The story also serves as a tutorial of sorts as each fight attempts to teach you a specific move or combo. You can totally ignore these instructions and blast your way through each fight using your own favorite moves or make an honest effort to learn the button presses and repeat the sequence as many times as required to get the ultimate reward – a green check in your bonus box. And once you have mastered all the new fight moves and techniques you can jump into live matches with local multiplayer modes or head online for arcade and tournament matches.
The fighting engine has been greatly enhanced with all new moves, grabs, throws, tech rolls, and various blocks and counters. You have new attacks like Power Blow and Critical Burst and cool finishing moves, many of which can involve the interactive and multi-tiered environments that you will be fighting in. These stunning new 3D arenas take on a whole new dimension as you can now move in and out of 3D space to dodge and counter incoming attacks.
And all of your favorite characters have returned along with a few new faces as well as several characters from other games like Ninja Gaiden and Virtua Fighter. Ryu Hayabusa, Hayate, Ayane, Kasumi, Hitomi, Bayman, Christie, Lei Fang, Zack, Kokoro, Bass, Tina, along with Akira and Sarah Bryant just scratch the surface of the largest roster in DOA history, and all of these characters look amazing with fluid animations and superior texture detail, especially the hair and clothing. And for fashion conscious fighters, there are plenty of costumes to unlock, especially in this Ultimate version.
The levels look equally impressive with arenas that range from an oil rig to a rooftop and climates like Antarctica or a steamy South American jungle. And when the DOA tournament starts you can expect all the lasers, lights, and pyrotechnics of a major WWE event in a massive high-tech arena. Many levels have Danger Zones that can be used to help you defeat your opponent, or, if you feel these are too cheap you can disable them. Many levels also have multiple levels, so what may look like a ring-out may result in a tumble down some steps or a damaging fall from a rooftop.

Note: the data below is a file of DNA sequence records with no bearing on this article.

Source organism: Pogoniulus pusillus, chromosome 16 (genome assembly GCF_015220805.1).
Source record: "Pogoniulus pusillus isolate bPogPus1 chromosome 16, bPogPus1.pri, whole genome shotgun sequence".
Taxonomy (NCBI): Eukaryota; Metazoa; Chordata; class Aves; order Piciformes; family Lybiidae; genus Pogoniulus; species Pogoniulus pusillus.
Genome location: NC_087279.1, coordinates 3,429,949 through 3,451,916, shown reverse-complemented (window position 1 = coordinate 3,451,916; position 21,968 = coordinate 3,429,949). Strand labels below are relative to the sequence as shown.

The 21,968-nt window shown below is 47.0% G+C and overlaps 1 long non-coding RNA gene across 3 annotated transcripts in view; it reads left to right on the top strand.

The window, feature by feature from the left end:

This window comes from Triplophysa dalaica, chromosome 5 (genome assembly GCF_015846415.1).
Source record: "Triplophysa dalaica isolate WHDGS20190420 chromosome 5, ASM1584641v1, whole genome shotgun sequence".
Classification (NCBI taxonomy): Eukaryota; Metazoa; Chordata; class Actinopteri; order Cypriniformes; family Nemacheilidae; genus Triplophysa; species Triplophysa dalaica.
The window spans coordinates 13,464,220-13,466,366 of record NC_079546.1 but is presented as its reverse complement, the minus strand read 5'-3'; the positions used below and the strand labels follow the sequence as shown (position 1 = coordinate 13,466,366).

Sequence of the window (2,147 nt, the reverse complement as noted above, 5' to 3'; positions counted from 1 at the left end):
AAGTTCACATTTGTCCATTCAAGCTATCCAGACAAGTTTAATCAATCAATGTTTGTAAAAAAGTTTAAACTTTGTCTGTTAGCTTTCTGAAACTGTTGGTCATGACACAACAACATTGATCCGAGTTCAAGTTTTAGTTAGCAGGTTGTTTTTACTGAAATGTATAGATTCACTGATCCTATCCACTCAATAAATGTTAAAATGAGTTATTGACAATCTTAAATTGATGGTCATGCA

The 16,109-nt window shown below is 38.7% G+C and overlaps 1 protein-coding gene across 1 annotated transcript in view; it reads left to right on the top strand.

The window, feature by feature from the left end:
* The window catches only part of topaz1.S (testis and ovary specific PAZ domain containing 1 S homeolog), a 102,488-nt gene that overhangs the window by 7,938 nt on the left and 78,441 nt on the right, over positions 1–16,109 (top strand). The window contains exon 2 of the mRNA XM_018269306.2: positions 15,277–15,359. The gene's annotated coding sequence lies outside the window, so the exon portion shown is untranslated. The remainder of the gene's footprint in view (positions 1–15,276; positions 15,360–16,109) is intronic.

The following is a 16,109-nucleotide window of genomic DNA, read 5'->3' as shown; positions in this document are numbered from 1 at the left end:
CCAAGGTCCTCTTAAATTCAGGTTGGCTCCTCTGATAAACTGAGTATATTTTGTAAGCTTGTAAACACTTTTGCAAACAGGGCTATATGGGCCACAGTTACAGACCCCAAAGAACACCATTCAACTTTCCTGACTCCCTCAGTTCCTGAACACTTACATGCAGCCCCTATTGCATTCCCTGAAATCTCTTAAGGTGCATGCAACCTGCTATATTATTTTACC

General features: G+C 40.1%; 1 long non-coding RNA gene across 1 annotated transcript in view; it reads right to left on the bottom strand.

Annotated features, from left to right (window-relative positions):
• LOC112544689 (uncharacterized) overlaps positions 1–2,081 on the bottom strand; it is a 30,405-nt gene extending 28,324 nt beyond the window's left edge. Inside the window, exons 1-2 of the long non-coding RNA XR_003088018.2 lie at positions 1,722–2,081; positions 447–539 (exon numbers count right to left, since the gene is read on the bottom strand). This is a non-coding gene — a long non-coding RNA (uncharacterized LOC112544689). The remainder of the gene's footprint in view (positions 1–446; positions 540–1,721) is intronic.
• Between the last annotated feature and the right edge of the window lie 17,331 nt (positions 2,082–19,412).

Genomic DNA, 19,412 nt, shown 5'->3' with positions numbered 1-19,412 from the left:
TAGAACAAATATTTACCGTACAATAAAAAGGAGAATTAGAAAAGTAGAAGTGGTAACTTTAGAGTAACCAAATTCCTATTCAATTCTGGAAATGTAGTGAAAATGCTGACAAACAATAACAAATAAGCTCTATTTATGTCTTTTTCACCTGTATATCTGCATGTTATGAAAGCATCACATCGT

You can’t really appreciate all the subtle details in the visuals until you either view a replay or simply sit back and watch a fight in Spectator mode. The ability to save and share your replays is second only to the Photo Mode that seemed to occupy way too much of my time as I panned and zoomed around frozen fights like I was recreating a scene from the Matrix. Of course it is also this mode that reveals a few clipping problems with textures and limbs that pass unnaturally through other body parts, but you’ll never spot those in a real-time match.
The thing I enjoyed most about Dead or Alive 5 is the way the story actually taught me the more advanced moves that I usually don’t take the time to learn in other fighting games, so when it came time to fight my friends and strangers online I was actually more competitive than I have ever been in games like Tekken, Street Fighter, or Mortal Kombat. For a game that is basically all punches and kicks, there is a surprising amount of variety in what you can actually do, and the control schemes are remarkably intuitive.
The arrival of Dead or Alive 5 Ultimate just happened to coincide with my review of the Razer Atrox, and I am happy to report that this arcade stick is phenomenal with this game. The Atrox actually uses the DOA4 layout for its buttons, and with Razer’s lag-free circuitry this was a match made in fighting heaven. I was fighting infinitely better using the Razer Atrox and was surprisingly competitive online.
Sexy ladies in skimpy costumes make for great marketing – just look at DOA Volleyball – but lurking beneath the flowing fabric and ultra-realistic character models is a solid fight engine that will expand to meet the demands of both casual fighter and tournament veteran. You don’t want to miss Dead or Alive 5 Ultimate. It was one of the best fighters of 2012 and it’s even bigger and better now.